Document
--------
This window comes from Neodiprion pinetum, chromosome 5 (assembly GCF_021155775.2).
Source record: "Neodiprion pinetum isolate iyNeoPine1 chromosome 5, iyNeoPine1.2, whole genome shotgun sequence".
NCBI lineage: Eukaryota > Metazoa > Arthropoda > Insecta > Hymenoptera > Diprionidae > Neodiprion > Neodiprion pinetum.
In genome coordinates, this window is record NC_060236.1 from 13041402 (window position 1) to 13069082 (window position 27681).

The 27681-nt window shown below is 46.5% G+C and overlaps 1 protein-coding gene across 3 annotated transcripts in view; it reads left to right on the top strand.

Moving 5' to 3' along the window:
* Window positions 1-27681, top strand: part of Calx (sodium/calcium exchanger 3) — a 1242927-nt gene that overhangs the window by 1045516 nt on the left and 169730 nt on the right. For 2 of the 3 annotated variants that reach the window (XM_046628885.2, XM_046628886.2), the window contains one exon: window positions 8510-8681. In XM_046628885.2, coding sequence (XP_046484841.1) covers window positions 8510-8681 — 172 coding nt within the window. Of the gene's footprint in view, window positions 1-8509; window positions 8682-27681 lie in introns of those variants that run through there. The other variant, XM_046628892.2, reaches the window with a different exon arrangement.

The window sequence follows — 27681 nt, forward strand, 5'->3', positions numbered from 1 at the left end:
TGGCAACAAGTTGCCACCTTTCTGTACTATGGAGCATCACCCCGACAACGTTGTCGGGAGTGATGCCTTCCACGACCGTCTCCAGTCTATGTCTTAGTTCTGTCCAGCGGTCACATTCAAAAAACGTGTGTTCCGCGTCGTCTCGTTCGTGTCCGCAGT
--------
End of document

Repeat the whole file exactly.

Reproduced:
This window comes from Neodiprion pinetum, chromosome 5 (assembly GCF_021155775.2).
Source record: "Neodiprion pinetum isolate iyNeoPine1 chromosome 5, iyNeoPine1.2, whole genome shotgun sequence".
NCBI lineage: Eukaryota > Metazoa > Arthropoda > Insecta > Hymenoptera > Diprionidae > Neodiprion > Neodiprion pinetum.
In genome coordinates, this window is record NC_060236.1 from 13041402 (window position 1) to 13069082 (window position 27681).

The 27681-nt window shown below is 46.5% G+C and overlaps 1 protein-coding gene across 3 annotated transcripts in view; it reads left to right on the top strand.

Moving 5' to 3' along the window:
* Window positions 1-27681, top strand: part of Calx (sodium/calcium exchanger 3) — a 1242927-nt gene that overhangs the window by 1045516 nt on the left and 169730 nt on the right. For 2 of the 3 annotated variants that reach the window (XM_046628885.2, XM_046628886.2), the window contains one exon: window positions 8510-8681. In XM_046628885.2, coding sequence (XP_046484841.1) covers window positions 8510-8681 — 172 coding nt within the window. Of the gene's footprint in view, window positions 1-8509; window positions 8682-27681 lie in introns of those variants that run through there. The other variant, XM_046628892.2, reaches the window with a different exon arrangement.

The window sequence follows — 27681 nt, forward strand, 5'->3', positions numbered from 1 at the left end:
TGGCAACAAGTTGCCACCTTTCTGTACTATGGAGCATCACCCCGACAACGTTGTCGGGAGTGATGCCTTCCACGACCGTCTCCAGTCTATGTCTTAGTTCTGTCCAGCGGTCACATTCAAAAAACGTGTGTTCCGCGTCGTCTCGTTCGTGTCCGCAGT